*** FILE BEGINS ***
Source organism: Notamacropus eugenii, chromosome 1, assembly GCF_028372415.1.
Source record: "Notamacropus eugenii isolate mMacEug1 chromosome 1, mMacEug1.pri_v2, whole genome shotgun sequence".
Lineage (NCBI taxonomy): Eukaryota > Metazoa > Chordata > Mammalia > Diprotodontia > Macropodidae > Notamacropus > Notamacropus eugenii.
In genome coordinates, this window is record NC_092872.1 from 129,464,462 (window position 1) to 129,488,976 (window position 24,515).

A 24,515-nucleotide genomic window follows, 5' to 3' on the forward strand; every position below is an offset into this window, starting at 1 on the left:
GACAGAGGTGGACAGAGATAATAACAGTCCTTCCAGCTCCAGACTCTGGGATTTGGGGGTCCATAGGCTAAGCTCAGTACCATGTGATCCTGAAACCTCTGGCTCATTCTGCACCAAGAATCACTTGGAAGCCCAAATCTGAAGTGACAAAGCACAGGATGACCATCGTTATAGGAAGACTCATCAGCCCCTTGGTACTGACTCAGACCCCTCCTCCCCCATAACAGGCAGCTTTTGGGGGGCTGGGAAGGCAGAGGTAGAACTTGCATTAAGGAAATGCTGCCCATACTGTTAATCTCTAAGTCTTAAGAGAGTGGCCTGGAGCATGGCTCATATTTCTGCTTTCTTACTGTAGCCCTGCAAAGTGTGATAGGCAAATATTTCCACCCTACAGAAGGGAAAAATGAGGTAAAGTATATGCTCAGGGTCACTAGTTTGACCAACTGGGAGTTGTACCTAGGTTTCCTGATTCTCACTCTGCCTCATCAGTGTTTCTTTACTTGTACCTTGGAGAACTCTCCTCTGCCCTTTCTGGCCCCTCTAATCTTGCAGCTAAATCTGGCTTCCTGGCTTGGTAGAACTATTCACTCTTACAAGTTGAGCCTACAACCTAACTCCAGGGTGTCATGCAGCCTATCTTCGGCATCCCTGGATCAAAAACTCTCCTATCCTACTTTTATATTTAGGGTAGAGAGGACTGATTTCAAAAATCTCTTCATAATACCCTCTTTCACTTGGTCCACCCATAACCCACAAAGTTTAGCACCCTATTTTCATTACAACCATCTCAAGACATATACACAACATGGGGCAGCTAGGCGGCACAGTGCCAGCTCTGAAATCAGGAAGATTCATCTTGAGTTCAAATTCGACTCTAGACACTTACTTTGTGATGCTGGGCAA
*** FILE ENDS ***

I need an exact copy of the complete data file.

Source organism: Notamacropus eugenii, chromosome 1, assembly GCF_028372415.1.
Source record: "Notamacropus eugenii isolate mMacEug1 chromosome 1, mMacEug1.pri_v2, whole genome shotgun sequence".
Lineage (NCBI taxonomy): Eukaryota > Metazoa > Chordata > Mammalia > Diprotodontia > Macropodidae > Notamacropus > Notamacropus eugenii.
In genome coordinates, this window is record NC_092872.1 from 129,464,462 (window position 1) to 129,488,976 (window position 24,515).

A 24,515-nucleotide genomic window follows, 5' to 3' on the forward strand; every position below is an offset into this window, starting at 1 on the left:
GACAGAGGTGGACAGAGATAATAACAGTCCTTCCAGCTCCAGACTCTGGGATTTGGGGGTCCATAGGCTAAGCTCAGTACCATGTGATCCTGAAACCTCTGGCTCATTCTGCACCAAGAATCACTTGGAAGCCCAAATCTGAAGTGACAAAGCACAGGATGACCATCGTTATAGGAAGACTCATCAGCCCCTTGGTACTGACTCAGACCCCTCCTCCCCCATAACAGGCAGCTTTTGGGGGGCTGGGAAGGCAGAGGTAGAACTTGCATTAAGGAAATGCTGCCCATACTGTTAATCTCTAAGTCTTAAGAGAGTGGCCTGGAGCATGGCTCATATTTCTGCTTTCTTACTGTAGCCCTGCAAAGTGTGATAGGCAAATATTTCCACCCTACAGAAGGGAAAAATGAGGTAAAGTATATGCTCAGGGTCACTAGTTTGACCAACTGGGAGTTGTACCTAGGTTTCCTGATTCTCACTCTGCCTCATCAGTGTTTCTTTACTTGTACCTTGGAGAACTCTCCTCTGCCCTTTCTGGCCCCTCTAATCTTGCAGCTAAATCTGGCTTCCTGGCTTGGTAGAACTATTCACTCTTACAAGTTGAGCCTACAACCTAACTCCAGGGTGTCATGCAGCCTATCTTCGGCATCCCTGGATCAAAAACTCTCCTATCCTACTTTTATATTTAGGGTAGAGAGGACTGATTTCAAAAATCTCTTCATAATACCCTCTTTCACTTGGTCCACCCATAACCCACAAAGTTTAGCACCCTATTTTCATTACAACCATCTCAAGACATATACACAACATGGGGCAGCTAGGCGGCACAGTGCCAGCTCTGAAATCAGGAAGATTCATCTTGAGTTCAAATTCGACTCTAGACACTTACTTTGTGATGCTGGGCAA